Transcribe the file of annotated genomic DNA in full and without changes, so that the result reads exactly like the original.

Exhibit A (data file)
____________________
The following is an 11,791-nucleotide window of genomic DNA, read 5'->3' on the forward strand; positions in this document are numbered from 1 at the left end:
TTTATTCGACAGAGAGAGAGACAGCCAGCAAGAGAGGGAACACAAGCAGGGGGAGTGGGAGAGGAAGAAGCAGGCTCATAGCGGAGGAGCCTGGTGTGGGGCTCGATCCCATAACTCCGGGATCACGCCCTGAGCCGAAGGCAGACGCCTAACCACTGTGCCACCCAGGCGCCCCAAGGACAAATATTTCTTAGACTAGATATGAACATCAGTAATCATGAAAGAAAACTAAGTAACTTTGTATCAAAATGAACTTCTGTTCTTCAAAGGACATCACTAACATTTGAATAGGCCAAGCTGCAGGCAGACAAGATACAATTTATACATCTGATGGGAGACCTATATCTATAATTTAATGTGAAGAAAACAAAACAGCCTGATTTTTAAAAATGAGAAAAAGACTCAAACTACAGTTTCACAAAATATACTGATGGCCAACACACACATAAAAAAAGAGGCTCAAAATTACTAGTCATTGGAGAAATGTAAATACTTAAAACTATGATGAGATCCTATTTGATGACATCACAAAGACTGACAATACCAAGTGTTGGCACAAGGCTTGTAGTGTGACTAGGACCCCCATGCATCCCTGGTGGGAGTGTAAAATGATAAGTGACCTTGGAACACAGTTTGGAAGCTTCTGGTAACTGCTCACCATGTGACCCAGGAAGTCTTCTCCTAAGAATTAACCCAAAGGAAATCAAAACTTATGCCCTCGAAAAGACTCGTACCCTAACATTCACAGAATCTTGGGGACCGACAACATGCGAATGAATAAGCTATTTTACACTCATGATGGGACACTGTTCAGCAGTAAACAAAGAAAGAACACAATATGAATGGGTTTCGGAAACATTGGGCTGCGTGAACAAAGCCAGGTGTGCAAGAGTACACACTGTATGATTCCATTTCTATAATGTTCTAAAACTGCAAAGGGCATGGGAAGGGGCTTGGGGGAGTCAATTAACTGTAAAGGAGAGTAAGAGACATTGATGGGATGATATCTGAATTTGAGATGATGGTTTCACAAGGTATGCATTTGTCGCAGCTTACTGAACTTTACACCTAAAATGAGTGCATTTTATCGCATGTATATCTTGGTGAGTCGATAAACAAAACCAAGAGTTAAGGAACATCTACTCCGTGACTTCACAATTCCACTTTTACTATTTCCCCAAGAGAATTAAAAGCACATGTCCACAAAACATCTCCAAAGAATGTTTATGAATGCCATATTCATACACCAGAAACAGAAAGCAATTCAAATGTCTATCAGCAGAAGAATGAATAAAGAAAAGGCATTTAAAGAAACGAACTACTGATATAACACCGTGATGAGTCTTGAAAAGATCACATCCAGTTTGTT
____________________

The following is an 11,791-nucleotide window of genomic DNA, read 5'->3' on the forward strand; positions in this document are numbered from 1 at the left end:
TTTATTCGACAGAGAGAGAGACAGCCAGCAAGAGAGGGAACACAAGCAGGGGGAGTGGGAGAGGAAGAAGCAGGCTCATAGCGGAGGAGCCTGGTGTGGGGCTCGATCCCATAACTCCGGGATCACGCCCTGAGCCGAAGGCAGACGCCTAACCACTGTGCCACCCAGGCGCCCCAAGGACAAATATTTCTTAGACTAGATATGAACATCAGTAATCATGAAAGAAAACTAAGTAACTTTGTATCAAAATGAACTTCTGTTCTTCAAAGGACATCACTAACATTTGAATAGGCCAAGCTGCAGGCAGACAAGATACAATTTATACATCTGATGGGAGACCTATATCTATAATTTAATGTGAAGAAAACAAAACAGCCTGATTTTTAAAAATGAGAAAAAGACTCAAACTACAGTTTCACAAAATATACTGATGGCCAACACACACATAAAAAAAGAGGCTCAAAATTACTAGTCATTGGAGAAATGTAAATACTTAAAACTATGATGAGATCCTATTTGATGACATCACAAAGACTGACAATACCAAGTGTTGGCACAAGGCTTGTAGTGTGACTAGGACCCCCATGCATCCCTGGTGGGAGTGTAAAATGATAAGTGACCTTGGAACACAGTTTGGAAGCTTCTGGTAACTGCTCACCATGTGACCCAGGAAGTCTTCTCCTAAGAATTAACCCAAAGGAAATCAAAACTTATGCCCTCGAAAAGACTCGTACCCTAACATTCACAGAATCTTGGGGACCGACAACATGCGAATGAATAAGCTATTTTACACTCATGATGGGACACTGTTCAGCAGTAAACAAAGAAAGAACACAATATGAATGGGTTTCGGAAACATTGGGCTGCGTGAACAAAGCCAGGTGTGCAAGAGTACACACTGTATGATTCCATTTCTATAATGTTCTAAAACTGCAAAGGGCATGGGAAGGGGCTTGGGGGAGTCAATTAACTGTAAAGGAGAGTAAGAGACATTGATGGGATGATATCTGAATTTGAGATGATGGTTTCACAAGGTATGCATTTGTCGCAGCTTACTGAACTTTACACCTAAAATGAGTGCATTTTATCGCATGTATATCTTGGTGAGTCGATAAACAAAACCAAGAGTTAAGGAACATCTACTCCGTGACTTCACAATTCCACTTTTACTATTTCCCCAAGAGAATTAAAAGCACATGTCCACAAAACATCTCCAAAGAATGTTTATGAATGCCATATTCATACACCAGAAACAGAAAGCAATTCAAATGTCTATCAGCAGAAGAATGAATAAAGAAAAGGCATTTAAAGAAACGAACTACTGATATAACACCGTGATGAGTCTTGAAAAGATCACATCCAGTTTGTT